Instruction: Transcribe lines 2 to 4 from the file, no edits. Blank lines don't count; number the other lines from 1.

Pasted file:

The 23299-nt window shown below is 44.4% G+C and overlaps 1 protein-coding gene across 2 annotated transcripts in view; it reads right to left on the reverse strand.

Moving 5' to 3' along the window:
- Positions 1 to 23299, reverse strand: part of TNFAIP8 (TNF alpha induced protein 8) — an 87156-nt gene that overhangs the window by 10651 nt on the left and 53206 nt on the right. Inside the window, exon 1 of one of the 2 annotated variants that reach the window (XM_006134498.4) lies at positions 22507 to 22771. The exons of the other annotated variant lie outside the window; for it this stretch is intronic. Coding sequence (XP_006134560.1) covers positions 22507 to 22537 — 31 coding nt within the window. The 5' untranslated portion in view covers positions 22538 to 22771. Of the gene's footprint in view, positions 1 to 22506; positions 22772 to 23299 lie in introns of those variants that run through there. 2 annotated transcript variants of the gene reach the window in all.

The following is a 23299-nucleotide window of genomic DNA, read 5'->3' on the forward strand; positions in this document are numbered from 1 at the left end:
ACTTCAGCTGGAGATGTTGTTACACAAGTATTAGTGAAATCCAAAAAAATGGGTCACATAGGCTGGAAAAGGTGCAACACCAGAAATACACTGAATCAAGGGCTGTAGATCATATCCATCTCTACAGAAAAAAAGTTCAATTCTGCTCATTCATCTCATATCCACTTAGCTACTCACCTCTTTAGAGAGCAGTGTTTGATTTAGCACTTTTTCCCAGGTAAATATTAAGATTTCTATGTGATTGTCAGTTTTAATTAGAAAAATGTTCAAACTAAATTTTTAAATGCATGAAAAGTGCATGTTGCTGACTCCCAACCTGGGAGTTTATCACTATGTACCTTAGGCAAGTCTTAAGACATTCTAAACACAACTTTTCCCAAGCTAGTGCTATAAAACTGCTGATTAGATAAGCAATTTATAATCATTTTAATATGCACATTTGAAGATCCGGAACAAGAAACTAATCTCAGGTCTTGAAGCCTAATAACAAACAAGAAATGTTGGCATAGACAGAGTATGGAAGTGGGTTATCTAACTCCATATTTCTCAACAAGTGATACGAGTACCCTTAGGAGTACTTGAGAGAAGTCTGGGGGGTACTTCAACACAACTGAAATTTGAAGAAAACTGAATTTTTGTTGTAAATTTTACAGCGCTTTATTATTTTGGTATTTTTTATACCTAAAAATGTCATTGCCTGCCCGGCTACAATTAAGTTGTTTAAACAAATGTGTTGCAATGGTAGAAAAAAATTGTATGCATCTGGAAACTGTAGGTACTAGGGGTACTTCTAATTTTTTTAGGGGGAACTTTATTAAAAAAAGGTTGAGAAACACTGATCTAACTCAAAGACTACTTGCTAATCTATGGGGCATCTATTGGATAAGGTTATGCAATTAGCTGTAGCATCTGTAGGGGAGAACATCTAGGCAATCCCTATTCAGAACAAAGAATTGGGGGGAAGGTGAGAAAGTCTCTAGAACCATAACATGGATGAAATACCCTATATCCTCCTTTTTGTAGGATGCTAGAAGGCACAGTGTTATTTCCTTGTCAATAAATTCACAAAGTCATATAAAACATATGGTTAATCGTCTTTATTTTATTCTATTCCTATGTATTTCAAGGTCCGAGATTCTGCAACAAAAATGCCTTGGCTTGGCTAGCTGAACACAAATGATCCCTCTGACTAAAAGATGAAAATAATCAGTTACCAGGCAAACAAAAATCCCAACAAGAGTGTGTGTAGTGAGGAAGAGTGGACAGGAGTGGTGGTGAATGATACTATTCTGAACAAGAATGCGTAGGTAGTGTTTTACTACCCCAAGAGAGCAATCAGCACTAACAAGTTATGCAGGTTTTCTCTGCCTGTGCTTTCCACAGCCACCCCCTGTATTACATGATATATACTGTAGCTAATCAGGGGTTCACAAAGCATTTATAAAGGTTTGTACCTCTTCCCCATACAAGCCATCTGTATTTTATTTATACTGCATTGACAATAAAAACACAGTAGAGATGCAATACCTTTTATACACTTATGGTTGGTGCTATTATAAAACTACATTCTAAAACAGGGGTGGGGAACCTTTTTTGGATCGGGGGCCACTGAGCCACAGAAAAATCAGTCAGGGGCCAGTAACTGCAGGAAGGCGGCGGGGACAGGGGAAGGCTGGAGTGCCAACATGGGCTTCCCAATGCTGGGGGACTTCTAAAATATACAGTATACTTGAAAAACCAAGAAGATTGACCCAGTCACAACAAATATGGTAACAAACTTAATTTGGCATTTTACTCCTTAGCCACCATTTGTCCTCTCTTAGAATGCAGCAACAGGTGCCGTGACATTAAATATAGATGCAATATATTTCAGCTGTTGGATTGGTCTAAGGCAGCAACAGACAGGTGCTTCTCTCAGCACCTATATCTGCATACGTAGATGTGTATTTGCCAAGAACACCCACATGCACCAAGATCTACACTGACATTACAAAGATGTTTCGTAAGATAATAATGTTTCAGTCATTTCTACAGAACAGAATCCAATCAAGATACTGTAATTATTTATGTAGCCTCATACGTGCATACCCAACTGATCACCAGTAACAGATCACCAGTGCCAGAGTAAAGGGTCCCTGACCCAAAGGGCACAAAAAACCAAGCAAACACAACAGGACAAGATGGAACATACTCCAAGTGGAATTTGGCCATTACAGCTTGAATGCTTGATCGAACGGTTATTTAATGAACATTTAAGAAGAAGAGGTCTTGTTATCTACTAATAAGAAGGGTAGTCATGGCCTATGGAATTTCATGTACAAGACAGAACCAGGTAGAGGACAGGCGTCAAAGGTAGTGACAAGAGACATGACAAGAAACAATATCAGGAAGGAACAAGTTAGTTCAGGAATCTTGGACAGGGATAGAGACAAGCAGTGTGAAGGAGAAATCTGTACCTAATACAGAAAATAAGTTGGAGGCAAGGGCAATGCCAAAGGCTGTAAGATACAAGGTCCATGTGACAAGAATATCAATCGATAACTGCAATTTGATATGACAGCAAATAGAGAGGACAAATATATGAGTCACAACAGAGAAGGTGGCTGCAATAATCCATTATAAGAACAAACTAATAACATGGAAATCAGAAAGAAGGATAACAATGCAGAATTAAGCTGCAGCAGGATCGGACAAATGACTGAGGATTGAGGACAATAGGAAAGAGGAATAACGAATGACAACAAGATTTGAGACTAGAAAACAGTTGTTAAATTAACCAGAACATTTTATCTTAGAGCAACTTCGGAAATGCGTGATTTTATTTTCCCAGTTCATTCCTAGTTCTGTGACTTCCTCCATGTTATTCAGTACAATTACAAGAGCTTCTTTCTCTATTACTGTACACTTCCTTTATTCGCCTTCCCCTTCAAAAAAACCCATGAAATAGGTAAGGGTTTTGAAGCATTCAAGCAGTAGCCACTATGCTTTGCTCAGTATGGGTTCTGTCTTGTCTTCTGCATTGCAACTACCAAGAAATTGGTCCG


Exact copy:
Moving 5' to 3' along the window:
- Positions 1 to 23299, reverse strand: part of TNFAIP8 (TNF alpha induced protein 8) — an 87156-nt gene that overhangs the window by 10651 nt on the left and 53206 nt on the right. Inside the window, exon 1 of one of the 2 annotated variants that reach the window (XM_006134498.4) lies at positions 22507 to 22771. The exons of the other annotated variant lie outside the window; for it this stretch is intronic. Coding sequence (XP_006134560.1) covers positions 22507 to 22537 — 31 coding nt within the window. The 5' untranslated portion in view covers positions 22538 to 22771. Of the gene's footprint in view, positions 1 to 22506; positions 22772 to 23299 lie in introns of those variants that run through there. 2 annotated transcript variants of the gene reach the window in all.

The following is a 23299-nucleotide window of genomic DNA, read 5'->3' on the forward strand; positions in this document are numbered from 1 at the left end: